The other case is that of Mirigama v. John Sing ho4-. This is a casewhere the question that arose for determination was somewhat different.The point taken there was that a Police Officer—and, it must be noted,not an Excise Officer—who had entered the premises, not avowedly for thepurpose of detecting an Excise offence but for certain other purposes,■discovered, in the course ofrthe search made by him in connection with
1 (1950) 51 N. L. It. 377.3 (1917) 4 C. W. R. 232
* (1926) 27 N. L. R. 401.' (1926) 4 T. A. R. 71
those other purposes, the existence of a certain quantity of ganja, and itwas argued on behalf of the accused that the proceedings could nottherefore be justified- Garvin A.C-.J. rejected the contention on theground that the entry having been lawful though not in pursuance of theprovisions of the Excise Ordinance the prosecution was not therebyvitiated. It will be noticed that this case does not concern itself with a■decision of the question as to whether evidence obtained as a result of.an illegal entry upon premises is admissible.
After the case of Murin Perira v. Wijesinghe (supra) was decidedby me, my attention was drawn to an article in the Journal of CriminalLaw 1 where the question whether evidence illegally obtained is admissi-ble is discussed in reference to the Scotch case of Latvrie v. Muir. Thefull report of this judgment is not available but an exeerpt from thejudgment is set out in the article itself. This was a case which in viewof the importance of the issue raised was heard before the High Court ofJusticiary in Scotland by a Bench of seven Judges. The judgment ofthe Court delivered by Lord Cooper, Lord Justice-General, expressesso clearly and adequately the views I entertain on this subject that I■cannot do better than quote his language and adopt it as my own : —
“ From the standpoint of principle, it seems to me that the lawmust strive to reconcile two highly important interests which areliable to come into conflict—(a) the interest of the citizen tcs be protectedfrom illegal or irregular invasions of his liberties by the authorities,and ib) the interest of the State to secure that evidence bearing uponthe commission of crime and necessary to enable justice to be doneshall not be withheld from courts of law on any merely formal ortechnical ground. Neither of these objects can be insisted upon tothe uttermost. The proteetidta. of the citizen is primarily protectionfor the innocent citizen against unwarranted, wrongful and perhapshigh-handed interference, and the common sanction is an actionfor damages. The protection is not intended as a protection for theguilty citizen against the efforts of .the public prosecutor to vindicatethe law. On the other hand the interest of the State cannot bemagnified to the point of causing all the safeguards for the protectionof the citizen to vanish, and of offering a postive inducement to theauthorities to proceed by irregular methods”.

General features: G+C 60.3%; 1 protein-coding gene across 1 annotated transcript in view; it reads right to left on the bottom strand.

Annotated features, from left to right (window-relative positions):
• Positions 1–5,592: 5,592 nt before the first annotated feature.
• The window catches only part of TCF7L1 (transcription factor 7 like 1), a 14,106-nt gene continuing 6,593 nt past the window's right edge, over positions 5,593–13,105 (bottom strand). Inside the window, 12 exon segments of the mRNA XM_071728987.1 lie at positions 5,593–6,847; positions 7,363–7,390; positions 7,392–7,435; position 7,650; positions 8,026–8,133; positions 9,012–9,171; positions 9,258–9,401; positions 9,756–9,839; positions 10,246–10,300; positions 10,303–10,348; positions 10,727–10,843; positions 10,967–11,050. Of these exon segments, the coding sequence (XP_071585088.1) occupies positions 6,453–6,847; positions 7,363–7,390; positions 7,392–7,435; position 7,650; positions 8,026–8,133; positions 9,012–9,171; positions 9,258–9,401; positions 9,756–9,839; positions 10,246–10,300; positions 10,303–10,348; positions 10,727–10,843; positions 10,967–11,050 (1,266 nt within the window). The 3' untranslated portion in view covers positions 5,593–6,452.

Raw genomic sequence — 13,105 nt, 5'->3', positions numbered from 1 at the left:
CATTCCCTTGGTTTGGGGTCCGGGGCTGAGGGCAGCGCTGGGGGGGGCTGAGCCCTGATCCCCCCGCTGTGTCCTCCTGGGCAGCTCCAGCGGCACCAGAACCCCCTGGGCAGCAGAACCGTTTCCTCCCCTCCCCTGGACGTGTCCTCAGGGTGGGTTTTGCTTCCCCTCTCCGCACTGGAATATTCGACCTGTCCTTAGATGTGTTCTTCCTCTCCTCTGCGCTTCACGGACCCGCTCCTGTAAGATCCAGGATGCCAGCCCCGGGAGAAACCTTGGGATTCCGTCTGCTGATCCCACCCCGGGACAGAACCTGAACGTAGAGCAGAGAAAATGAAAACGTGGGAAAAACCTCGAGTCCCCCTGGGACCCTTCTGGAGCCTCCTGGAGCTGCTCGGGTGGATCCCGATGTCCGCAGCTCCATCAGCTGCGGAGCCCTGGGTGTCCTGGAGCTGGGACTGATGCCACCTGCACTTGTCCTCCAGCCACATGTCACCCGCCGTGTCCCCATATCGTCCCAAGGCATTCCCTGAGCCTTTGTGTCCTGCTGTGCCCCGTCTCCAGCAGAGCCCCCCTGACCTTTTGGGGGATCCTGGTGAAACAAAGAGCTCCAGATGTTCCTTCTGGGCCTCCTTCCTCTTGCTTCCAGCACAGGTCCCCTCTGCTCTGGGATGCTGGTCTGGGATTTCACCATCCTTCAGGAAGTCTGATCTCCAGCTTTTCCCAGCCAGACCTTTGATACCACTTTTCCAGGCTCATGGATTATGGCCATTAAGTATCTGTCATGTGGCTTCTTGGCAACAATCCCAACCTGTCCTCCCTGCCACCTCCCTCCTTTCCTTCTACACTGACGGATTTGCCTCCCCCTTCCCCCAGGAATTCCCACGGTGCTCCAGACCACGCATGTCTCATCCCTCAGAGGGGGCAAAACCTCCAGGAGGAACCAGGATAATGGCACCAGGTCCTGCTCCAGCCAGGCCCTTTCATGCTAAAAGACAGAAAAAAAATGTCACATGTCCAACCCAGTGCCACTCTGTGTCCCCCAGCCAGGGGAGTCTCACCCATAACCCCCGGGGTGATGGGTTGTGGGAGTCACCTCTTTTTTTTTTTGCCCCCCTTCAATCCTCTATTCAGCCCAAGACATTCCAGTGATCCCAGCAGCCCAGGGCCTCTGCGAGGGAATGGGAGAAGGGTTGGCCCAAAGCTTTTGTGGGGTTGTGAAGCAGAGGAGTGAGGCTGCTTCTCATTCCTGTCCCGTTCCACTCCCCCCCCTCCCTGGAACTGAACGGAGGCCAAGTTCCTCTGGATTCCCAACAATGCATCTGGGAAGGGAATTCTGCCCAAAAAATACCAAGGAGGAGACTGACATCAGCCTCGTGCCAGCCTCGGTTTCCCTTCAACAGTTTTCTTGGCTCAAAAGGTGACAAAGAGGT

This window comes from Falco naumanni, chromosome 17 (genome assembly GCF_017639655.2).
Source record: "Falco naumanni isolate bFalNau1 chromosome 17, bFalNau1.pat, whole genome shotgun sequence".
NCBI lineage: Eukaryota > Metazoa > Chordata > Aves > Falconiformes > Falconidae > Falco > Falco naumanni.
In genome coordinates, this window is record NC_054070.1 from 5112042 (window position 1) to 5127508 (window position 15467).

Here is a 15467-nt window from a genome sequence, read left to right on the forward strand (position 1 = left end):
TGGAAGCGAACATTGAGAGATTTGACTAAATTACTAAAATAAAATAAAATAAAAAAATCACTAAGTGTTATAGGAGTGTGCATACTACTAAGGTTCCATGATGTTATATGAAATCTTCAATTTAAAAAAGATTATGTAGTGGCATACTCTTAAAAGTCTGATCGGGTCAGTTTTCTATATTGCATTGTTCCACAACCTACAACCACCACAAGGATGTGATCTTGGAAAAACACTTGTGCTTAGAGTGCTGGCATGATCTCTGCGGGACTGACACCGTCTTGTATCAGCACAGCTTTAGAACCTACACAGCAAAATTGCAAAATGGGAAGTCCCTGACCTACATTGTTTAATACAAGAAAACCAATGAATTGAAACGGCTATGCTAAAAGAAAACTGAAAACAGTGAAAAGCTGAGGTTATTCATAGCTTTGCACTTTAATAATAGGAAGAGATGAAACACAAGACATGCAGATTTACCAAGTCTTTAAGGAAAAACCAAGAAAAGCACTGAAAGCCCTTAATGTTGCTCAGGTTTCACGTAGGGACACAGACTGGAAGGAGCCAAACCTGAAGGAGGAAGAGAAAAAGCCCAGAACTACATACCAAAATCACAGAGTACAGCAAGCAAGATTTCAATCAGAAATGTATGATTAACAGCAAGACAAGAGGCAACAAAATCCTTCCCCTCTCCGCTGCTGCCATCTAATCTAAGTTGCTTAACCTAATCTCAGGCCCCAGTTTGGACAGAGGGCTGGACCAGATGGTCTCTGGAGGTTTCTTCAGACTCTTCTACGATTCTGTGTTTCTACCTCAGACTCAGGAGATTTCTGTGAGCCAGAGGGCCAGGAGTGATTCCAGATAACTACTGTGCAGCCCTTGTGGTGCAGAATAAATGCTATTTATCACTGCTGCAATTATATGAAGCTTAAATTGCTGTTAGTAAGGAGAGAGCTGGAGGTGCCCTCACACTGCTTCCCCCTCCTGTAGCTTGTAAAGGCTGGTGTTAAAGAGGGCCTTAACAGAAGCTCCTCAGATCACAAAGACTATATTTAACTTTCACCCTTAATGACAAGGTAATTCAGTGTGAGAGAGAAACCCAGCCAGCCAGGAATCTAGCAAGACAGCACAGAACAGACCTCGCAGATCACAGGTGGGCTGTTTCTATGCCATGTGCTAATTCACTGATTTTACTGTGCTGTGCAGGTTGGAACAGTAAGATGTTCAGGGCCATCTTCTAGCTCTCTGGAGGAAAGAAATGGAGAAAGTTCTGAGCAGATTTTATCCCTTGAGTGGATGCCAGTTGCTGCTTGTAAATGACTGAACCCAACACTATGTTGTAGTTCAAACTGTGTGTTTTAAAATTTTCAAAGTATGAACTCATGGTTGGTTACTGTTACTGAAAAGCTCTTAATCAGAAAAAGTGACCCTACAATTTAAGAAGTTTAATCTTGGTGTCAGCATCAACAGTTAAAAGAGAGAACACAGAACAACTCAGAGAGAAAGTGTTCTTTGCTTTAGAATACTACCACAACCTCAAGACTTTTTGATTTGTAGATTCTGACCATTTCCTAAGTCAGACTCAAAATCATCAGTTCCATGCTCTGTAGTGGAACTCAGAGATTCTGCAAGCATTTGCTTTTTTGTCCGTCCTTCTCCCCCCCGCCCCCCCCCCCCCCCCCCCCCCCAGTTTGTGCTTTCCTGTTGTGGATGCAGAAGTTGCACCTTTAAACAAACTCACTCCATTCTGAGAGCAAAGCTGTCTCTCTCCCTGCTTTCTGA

The facts of the case were that the accused, a dairy keeper, had beenconvicted of the offence of using without premission a number of milkbottles belonging to St. Cuthbert’s Co-operative Association Ltd., andthe evidence led against her was that obtained as a result of a searchof her premises made without authority. The .Court held that theconviction could not stand for the reason summarised by the writer ofthe article as follows —
“ The Inspectors who exceeded their authority were not policeofficers enjoying a large residuum of common law discretionary powers.They were the employees of a limited company acting in associationwith the Milk Marketing Board- Their only powers were derivedfrom the contracts between the Board Bind certain milk produce's
1 January, 1950, at-p. 81.
and distributors, of whom the appellant was not one. Persons insuch a special position should know the precise limits of their-authority and should be held to exceed thtese limits at their peril.It was found that they acted in good faith but it was incontrovertible thatthey obtained assent to their search by a positive misrepresentation. ”
The writer of the article goes on to sum up the legal position in these-words : —
“ The proper view was that there ^fas no absolute rule, the questionbeing one of circumstances. Whether an irregularity could be excuseddepended on its nature and the circumstances in which it was com-mitted. It would be a material consideration that the departurefrom the strict procedure had been adopted deliberately to secureevidence by an unfair trick or that the irregularity violated rides -pre-scribed by statute, as Pood and Drugs cases. On the other hand, itwould usually be wrong to exclude some highly incriminating produc-tion in a murder trial merely because it was found by a police officerin the course of a search authorised for a different purpose or before aproper warrant had been obtained. ’ ’